Appeal from an order of the Supreme Court, Jefferson County (Hugh A. Gilbert, J.), entered November 23, 2010 in a proceeding pursuant to RPTL article 7.
Matter of Stateway Plaza Shopping Ctr. v Assessor of City of Watertown
Decided on September 30, 2011
Appellate Division, Fourth Department
Published by New York State Law Reporting Bureau pursuant to Judiciary Law § 431.
This opinion is uncorrected and subject to revision before publication in the Official Reports.
PRESENT: SMITH, J.P., CENTRA, CARNI, GREEN, AND MARTOCHE, JJ.
The order, insofar as appealed from, denied the motion of respondents for summary judgment.
It is hereby ORDERED that the order so appealed from is unanimously affirmed without costs.
Memorandum: Petitioner commenced this proceeding pursuant to RPTL article 7, challenging the tax assessment on the subject parcel for the 2009 tax year. Petitioner had challenged the assessments for the subject parcel for the 2006 and 2007 tax years, and those assessments were upheld by Supreme Court in judgments that are now final. Respondents moved for summary judgment dismissing the petition or, in the alternative, for an order vacating petitioner's note of issue pursuant to 22 NYCRR 202.21 (e) and 202.59, which contain prerequisites for filing a note of issue and certificate of readiness. Petitioner did not oppose the alternative request for relief, provided that it was permitted to re-file the note of issue within one year, and the court granted that alternative relief without prejudice to petitioner's right to re-file within one year of the date of the court's order. Respondents contend on appeal that the court was required to grant their motion insofar as they sought summary judgment dismissing the petition. We affirm inasmuch as, contrary to respondents' contention, RPTL 727 (3) does not bar this proceeding. We note at the outset that respondents are in fact aggrieved by the order, "despite the fact that the relief [they] requested in the alternative, to wit, [striking the note of issue], was granted . . . The [primary] relief [they] clearly sought was dismissal of the [petition] . . ., and the denial of so much of [their] motion as was for dismissal involved a substantial right of" respondents (Scharlack v Richmond Mem. Hosp., 127 AD2d 580, 581).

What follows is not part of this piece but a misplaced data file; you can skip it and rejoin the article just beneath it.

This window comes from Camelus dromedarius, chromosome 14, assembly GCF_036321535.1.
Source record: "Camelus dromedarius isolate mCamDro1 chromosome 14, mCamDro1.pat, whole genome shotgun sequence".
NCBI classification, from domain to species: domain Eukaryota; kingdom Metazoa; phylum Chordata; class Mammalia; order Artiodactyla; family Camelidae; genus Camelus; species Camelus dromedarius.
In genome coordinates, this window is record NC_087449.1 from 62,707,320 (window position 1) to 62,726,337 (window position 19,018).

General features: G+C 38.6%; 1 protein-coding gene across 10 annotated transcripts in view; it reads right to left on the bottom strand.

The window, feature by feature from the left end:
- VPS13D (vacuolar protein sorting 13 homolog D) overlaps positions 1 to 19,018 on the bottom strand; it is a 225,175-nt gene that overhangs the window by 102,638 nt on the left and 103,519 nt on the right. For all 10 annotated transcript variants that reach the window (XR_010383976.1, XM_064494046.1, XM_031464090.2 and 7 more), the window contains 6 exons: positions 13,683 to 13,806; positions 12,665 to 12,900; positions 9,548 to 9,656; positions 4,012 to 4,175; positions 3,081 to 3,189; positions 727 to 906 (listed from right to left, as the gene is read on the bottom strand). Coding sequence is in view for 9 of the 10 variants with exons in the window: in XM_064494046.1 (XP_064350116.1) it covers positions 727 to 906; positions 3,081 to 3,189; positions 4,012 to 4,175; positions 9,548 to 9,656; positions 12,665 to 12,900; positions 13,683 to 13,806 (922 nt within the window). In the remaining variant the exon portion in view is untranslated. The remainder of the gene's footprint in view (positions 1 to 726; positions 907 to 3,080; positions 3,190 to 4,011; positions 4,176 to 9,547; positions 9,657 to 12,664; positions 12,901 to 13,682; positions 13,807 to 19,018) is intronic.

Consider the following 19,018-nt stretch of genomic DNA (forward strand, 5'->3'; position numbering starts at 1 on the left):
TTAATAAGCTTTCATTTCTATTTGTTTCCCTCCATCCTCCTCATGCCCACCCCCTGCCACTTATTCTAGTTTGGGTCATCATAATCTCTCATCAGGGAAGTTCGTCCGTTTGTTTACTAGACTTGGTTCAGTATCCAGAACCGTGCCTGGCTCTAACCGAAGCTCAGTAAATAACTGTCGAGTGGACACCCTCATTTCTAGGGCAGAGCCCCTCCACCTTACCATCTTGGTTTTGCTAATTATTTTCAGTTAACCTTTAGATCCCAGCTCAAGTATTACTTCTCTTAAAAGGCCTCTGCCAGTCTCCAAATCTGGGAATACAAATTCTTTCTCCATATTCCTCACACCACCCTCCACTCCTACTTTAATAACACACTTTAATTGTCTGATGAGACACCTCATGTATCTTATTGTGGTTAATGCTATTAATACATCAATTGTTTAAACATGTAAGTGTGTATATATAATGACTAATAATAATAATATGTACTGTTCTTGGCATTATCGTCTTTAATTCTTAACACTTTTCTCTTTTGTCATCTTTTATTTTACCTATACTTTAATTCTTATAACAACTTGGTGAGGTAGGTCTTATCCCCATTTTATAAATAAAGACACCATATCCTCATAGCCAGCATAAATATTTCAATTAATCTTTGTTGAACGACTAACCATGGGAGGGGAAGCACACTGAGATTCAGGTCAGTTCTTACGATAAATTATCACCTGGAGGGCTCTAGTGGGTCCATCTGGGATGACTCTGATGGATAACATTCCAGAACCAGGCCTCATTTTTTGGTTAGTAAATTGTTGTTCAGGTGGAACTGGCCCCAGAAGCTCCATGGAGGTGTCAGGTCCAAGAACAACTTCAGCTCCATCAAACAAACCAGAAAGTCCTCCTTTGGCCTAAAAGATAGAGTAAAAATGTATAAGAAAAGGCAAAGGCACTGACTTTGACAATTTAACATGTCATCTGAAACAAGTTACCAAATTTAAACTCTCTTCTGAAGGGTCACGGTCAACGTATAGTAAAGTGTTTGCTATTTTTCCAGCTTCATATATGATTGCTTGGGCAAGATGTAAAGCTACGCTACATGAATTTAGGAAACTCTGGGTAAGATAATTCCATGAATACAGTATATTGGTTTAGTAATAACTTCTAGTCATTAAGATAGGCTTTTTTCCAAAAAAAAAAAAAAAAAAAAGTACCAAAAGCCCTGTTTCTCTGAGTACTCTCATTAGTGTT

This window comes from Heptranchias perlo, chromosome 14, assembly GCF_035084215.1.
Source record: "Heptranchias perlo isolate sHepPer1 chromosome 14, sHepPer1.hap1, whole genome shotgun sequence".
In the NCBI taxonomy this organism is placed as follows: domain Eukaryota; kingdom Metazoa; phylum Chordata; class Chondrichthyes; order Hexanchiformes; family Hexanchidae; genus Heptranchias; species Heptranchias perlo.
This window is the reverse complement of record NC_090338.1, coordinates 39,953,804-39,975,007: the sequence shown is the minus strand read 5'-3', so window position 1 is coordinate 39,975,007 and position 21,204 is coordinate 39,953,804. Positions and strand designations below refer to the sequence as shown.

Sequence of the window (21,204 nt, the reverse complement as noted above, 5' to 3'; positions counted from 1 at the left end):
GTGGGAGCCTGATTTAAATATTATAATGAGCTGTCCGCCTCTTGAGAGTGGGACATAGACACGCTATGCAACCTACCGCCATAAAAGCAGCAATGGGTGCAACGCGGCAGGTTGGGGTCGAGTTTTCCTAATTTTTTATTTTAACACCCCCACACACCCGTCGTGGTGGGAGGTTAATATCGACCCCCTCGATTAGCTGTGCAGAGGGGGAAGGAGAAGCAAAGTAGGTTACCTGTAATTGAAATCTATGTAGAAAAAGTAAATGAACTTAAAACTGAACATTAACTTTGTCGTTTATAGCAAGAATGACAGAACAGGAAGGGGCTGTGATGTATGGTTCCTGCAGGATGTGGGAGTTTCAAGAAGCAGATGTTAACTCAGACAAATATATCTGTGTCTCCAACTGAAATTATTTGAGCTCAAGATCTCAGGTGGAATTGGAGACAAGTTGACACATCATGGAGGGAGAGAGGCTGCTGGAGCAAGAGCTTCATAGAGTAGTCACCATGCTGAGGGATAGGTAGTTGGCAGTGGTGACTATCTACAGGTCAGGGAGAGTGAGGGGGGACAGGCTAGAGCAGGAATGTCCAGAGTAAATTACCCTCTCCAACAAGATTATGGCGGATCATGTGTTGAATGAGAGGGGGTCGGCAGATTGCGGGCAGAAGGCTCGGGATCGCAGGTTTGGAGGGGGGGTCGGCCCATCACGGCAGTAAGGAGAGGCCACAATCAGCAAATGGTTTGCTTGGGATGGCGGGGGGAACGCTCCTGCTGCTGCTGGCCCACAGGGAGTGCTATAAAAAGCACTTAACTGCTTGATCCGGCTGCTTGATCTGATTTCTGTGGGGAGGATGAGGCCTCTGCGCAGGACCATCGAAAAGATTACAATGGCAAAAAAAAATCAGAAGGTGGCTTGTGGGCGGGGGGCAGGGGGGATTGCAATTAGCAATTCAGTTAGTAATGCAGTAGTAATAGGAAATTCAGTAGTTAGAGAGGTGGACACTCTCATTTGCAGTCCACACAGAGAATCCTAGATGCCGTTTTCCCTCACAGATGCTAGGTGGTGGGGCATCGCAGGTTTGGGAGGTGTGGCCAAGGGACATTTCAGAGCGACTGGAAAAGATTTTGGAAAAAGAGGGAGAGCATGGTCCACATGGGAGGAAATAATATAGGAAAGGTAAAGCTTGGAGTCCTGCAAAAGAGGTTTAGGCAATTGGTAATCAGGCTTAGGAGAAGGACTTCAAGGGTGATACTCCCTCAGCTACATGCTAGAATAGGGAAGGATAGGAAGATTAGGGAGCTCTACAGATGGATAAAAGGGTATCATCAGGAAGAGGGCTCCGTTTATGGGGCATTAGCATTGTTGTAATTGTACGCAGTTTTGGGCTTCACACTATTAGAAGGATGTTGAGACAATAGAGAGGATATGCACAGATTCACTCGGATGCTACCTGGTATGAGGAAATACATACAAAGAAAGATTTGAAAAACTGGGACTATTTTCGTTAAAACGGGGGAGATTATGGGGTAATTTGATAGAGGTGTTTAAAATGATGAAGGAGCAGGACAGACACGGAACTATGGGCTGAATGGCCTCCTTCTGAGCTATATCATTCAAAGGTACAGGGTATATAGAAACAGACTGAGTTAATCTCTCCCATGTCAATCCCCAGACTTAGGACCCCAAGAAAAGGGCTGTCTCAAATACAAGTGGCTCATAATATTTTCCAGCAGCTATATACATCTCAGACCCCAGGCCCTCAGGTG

In pertinent part, RPTL 727 states that, "(1) Except as hereinafter provided, . . . where an assessment being reviewed pursuant to this article is found to be unlawful, unequal, excessive or misclassified by final court order or judgment, the assessed valuation so determined shall not be changed for such property for the next three succeeding assessment rolls . . . (3) No petition for review of the assessment on such property shall be filed while the provisions of subdivision one of this section are applicable to such property." It is well settled that, "as a general proposition, RPTL 727 precludes taxpayers from challenging an assessment for three years following a successful court challenge to that assessment" (Matter of Curtis/Palmer Hydroelectric Co. v Town of Corinth, 306 AD2d 794, 796; see Matter of MRE Realty Corp. v Assessor of Town of Greenburgh, 33 AD3d 802, 803-804). Here, it is undisputed that the prior challenges to the assessments for the 2006 and 2007 tax years were unsuccessful, and thus RPTL 727 does not preclude the instant challenge.
Contrary to respondents' further contention, the intent of the Legislature in enacting RPTL 727 does not require a different result. "As this is a question of statutory interpretation, we turn first to the plain language of the statute as the best evidence of legislative intent" (Matter of Malta Town Ctr. I, Ltd. v Town of Malta Bd. of Assessment Review, 3 NY3d 563, 568). Here, the Legislature provided therein that an assessment may not be reviewed for three years following a successful court challenge if the "assessment being reviewed pursuant to this article is found to be unlawful, unequal, excessive or misclassified by final court order or judgment" (RPTL 727 ). Respondents' proposed interpretation, i.e., that the Legislature intended the statute to apply whenever there was a prior court challenge notwithstanding the outcome of that challenge, would render that statutory language meaningless and would thereby violate the well-settled rule of statutory construction that "[a] construction rendering statutory language superfluous is to be avoided" (Matter of Branford House v Michetti, 81 NY2d 681, 688; see McKinney's Cons Laws of NY, Book 1, Statutes § 231).
Entered: September 30, 2011
Patricia L. Morgan Clerk of ...